With specific reference to FIGS. 4, and 7-10, clamp 30 further includes the sleeve member 34 and the socket 36. Sleeve member 34 is preferably an annular portion with a concentric internal threaded bore 80, a top end 82, a recess 83, a bottom end 84, a threaded outer surface 86 that intersects bottom end 84, and an outer torque surface 88 that intersects the top end 82.
With reference to FIGS. 4, 9, and 10, socket 36 is preferably an elongated annular portion that includes an inner surface 90, an outer surface 92, an adjustment end 94, and a clamping end 96. Inner surface 90 opens into a threaded bore 100 which in turn opens onto adjustment end 94. The threads of bore 100 couple with threaded outer surface 86 so as to allow sleeve member 34 and socket 36 of clamp 30 to releasably couple while allowing for axial adjustment therebetween. Preferably, outer surface 92 is provided with flat portions 104 to allow socket 36 to be rotated with a tool (not shown) such as an open end wrench. In operation, sleeve member 34 can be held at torque surface 88 with a hand or a tool while socket 36 is rotated. In this manner, socket 36 can be axially adjusted relative to sleeve member 34, temporary fastener 32, and panel assembly 12.
Turning now to the operation of clamp 30, temporary fastener 32 is installed onto panel assembly 12 as described herein. Preferably, a plurality of temporary fasteners 32 are installed in an arrangement that aligns with the arrangement of apertures 22 within drill jig 20. Drill jig 20 is then positioned adjacent panel assembly 12 with each temporary fastener 32 extending through one aperture 22. A plurality of the clamps 30 are then installed, one at a time, onto the draw bar 42 of each temporary fastener 32 with each clamp 30, internal threaded surface 80 of sleeve member 34 threaded onto its associated draw bar 42 preferably at least three full thread engagements. Threaded bore 100 of socket 36 is then threaded onto threaded outer surface 86 of sleeve member 34 until clamping end 96 contacts drill jig 20. Socket 36 can then be further rotated until clamping end 96 applies a sufficient amount of pressure on drill jig 20 to prevent relative movement between drill jig 20 and panel assembly 12. In this manner, clamp 30 is adjustable to accommodate drill jigs with different thicknesses “t” (as indicated in FIG. 3) and modification of temporary fastener 32 is not necessary. After drill jig 20 is properly oriented with respect to panel assembly 12, additional panel apertures 26 can be drilled using apertures 22 to ensure proper orientation. Additional clamps 30, fasteners 18 or temporary fasteners 32 can be installed in panel apertures 26 as desired. When all the required panel apertures 26 have been drilled, drill jig 20 can be removed by removing the sockets 36 of clamps 30. Temporary fasteners 32 can be removed and replaced with fasteners 18 to complete the assembly of panel assembly 12.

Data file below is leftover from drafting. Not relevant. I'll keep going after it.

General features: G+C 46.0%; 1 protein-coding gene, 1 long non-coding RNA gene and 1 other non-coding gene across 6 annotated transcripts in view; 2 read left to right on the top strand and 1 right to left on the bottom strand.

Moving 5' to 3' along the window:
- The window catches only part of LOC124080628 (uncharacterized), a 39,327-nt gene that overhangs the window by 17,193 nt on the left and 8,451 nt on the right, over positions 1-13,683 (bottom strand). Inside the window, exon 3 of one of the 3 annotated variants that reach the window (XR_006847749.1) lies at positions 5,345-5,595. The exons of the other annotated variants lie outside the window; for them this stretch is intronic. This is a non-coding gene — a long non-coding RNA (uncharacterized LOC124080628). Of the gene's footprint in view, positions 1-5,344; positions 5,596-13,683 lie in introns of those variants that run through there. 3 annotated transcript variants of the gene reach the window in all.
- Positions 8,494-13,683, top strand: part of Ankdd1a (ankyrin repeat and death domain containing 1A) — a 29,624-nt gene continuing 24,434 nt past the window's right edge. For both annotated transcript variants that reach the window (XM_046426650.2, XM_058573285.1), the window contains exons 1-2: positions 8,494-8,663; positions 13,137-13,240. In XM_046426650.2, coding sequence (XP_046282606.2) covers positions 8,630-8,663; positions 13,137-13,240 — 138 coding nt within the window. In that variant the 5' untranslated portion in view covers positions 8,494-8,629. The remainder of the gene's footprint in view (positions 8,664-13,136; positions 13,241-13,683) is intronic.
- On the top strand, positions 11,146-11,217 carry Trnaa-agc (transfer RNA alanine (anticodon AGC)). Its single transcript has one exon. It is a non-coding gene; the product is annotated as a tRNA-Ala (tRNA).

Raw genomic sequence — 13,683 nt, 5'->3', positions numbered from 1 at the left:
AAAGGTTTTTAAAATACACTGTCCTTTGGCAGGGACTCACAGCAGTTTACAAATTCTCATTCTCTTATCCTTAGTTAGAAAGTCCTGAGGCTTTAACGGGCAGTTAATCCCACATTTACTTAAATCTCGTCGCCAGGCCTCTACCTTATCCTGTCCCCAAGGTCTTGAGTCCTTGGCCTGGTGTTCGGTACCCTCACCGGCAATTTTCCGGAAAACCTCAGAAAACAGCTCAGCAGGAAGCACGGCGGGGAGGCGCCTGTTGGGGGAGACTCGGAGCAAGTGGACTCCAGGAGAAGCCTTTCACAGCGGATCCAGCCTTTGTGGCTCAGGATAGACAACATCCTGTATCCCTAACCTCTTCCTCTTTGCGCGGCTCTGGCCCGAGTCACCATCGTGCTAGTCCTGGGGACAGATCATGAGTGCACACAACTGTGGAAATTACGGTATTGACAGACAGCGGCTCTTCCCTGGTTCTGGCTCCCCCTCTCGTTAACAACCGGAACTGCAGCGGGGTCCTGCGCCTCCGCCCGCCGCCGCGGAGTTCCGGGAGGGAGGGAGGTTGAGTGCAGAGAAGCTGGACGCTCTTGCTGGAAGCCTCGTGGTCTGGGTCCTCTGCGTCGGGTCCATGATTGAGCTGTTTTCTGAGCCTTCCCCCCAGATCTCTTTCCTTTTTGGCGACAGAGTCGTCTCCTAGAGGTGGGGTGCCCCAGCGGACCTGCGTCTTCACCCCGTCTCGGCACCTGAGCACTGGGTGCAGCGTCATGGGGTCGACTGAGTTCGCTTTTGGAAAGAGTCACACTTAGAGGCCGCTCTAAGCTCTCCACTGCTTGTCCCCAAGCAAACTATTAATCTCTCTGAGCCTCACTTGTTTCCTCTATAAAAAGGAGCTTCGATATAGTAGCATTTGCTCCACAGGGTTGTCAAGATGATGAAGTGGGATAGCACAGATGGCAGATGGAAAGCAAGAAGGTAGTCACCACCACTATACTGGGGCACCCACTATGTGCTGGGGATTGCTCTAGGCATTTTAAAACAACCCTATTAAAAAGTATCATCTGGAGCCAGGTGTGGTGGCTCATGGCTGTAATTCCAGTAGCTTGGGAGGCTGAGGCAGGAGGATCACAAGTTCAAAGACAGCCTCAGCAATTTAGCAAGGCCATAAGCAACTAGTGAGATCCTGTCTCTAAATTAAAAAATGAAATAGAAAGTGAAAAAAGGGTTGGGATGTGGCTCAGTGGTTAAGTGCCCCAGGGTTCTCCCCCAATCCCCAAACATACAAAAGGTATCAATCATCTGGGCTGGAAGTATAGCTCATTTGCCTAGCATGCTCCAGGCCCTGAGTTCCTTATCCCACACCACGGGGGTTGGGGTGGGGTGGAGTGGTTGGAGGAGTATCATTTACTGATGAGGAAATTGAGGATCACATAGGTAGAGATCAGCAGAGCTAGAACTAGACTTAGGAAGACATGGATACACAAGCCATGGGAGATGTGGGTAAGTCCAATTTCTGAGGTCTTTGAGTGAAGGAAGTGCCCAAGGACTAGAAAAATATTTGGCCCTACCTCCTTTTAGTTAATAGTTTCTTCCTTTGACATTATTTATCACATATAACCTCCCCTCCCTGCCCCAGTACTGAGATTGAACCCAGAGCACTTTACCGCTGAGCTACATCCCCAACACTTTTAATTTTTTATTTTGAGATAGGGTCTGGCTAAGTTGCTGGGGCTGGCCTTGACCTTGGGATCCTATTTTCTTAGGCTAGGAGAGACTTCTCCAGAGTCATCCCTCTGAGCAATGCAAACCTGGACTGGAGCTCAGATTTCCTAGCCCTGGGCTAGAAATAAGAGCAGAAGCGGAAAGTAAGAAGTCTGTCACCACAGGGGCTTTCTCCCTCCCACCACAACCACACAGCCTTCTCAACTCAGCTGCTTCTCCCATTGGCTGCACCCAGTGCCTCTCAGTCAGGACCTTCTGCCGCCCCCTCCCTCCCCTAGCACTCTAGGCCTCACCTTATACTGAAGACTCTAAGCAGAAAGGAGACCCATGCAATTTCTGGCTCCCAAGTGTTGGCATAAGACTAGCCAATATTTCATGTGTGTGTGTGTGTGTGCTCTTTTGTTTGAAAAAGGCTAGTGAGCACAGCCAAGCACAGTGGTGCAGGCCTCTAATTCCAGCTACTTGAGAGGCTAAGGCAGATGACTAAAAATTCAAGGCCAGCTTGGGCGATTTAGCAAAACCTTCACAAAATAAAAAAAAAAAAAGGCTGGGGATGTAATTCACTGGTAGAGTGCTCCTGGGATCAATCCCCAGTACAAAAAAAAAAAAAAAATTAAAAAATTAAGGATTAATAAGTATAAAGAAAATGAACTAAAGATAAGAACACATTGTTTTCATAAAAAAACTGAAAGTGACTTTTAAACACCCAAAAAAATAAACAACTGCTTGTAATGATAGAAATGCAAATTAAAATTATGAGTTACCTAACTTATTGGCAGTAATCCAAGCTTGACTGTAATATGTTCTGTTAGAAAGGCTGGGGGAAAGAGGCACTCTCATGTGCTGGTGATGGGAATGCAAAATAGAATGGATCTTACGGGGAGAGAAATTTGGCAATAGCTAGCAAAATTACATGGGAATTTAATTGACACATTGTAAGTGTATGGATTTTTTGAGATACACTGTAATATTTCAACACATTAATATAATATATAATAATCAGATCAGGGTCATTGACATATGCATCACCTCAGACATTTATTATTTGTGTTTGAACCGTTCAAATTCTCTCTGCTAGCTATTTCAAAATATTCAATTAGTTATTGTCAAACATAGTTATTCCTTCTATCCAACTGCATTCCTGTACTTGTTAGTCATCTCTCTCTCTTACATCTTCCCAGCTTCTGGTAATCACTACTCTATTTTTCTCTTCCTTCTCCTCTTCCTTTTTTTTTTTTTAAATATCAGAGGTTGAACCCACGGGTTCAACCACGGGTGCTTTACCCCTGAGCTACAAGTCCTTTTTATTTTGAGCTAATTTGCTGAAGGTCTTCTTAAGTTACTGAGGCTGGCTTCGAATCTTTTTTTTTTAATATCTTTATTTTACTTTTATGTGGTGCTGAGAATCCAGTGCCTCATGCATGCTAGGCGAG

The clamp 30 thus forms a means for quickly and easily operating in connection with a conventional fastener to enable a tool jig to be securely clamped to a panel assembly in a quick and easy manner.
The description of the invention is merely exemplary in nature and, thus, variations that do not depart from the gist of the invention are intended to be within the scope of the invention. Such variations are not to be regarded as a departure from the spirit and scope of the invention.
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|US8136329||Oct 8, 2008||Mar 20, 2012||Willis Jeffrey O||Tower structure and method of assembling|
|US8448929||Jul 25, 2008||May 28, 2013||Lisi Aerospace||Riveting screw tack and use thereof for temporarily fixing a boring grid to elements to be assembled|
|US8713896 *||Feb 28, 2012||May 6, 2014||Northstar Endeavors, Llc||Tower structure and method of assembling|
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|CN101855416B||Oct 8, 2008||Jul 31, 2013||杰弗里·O·威利斯||Tower structure and method of assembling|
|DE202010015746U1 *||Nov 23, 2010||Dec 5, 2011||Thomas Hausmann||Verbindungsvorrichtung zum Verbinden von zwei vorzugsweise plattenartigen Teilen sowie Nadel mit integriertem Widerlagerhaken für derartige Verbindungsvorrichtungen|
|EP2207943A1 *||Oct 8, 2008||Jul 21, 2010||Jeffrey O. Willis||Tower structure and method of assembling|
|EP2207943A4 *||Oct 8, 2008||Jul 9, 2014||Jeffrey O Willis||Tower structure and method of assembling|
|WO2009047405A2 *||Jul 25, 2008||Apr 16, 2009||Lisi Aerospace||Riveting screw tack and use thereof for temporarily fixing a boring grid to elements to be assembled|
|WO2009047405A3 *||Jul 25, 2008||Jul 30, 2009||Lisi Aerospace||Riveting screw tack and use thereof for temporarily fixing a boring grid to elements to be assembled|
|WO2009048955A1 *||Oct 8, 2008||Apr 16, 2009||Willis Jeffrey O||Tower structure and method of assembling|
|WO2016131066A1 *||Apr 11, 2016||Aug 18, 2016||Mcclure Travis D||A hole alignment tool with compliance zone feature|
|U.S. Classification||269/49, 411/57.1, 269/48.1, 411/54.1|
|International Classification||B25B31/00, B23Q9/02, F16B19/10|
|Cooperative Classification||B23Q9/02, B25B31/005, F16B19/109|
|European Classification||B23Q9/02, B25B31/00B|
|Feb 4, 2003||AS||Assignment|
Owner name: THE BOEING COMPANY, ILLINOIS
Free format text: ASSIGNMENT OF ASSIGNORS INTEREST;ASSIGNORS:OLSON, VINCENT T.;ULINSKI, SCOTT T.;REEL/FRAME:013753/0877
Effective date: 20030116
|Dec 31, 2007||FPAY||Fee payment|
Year of fee payment: 4
|Jan 7, 2008||REMI||Maintenance fee reminder mailed|
|Sep 23, 2011||FPAY||Fee payment|
Year of fee payment: 8
|Dec 29, 2015||FPAY||Fee payment|
Year of fee payment: 12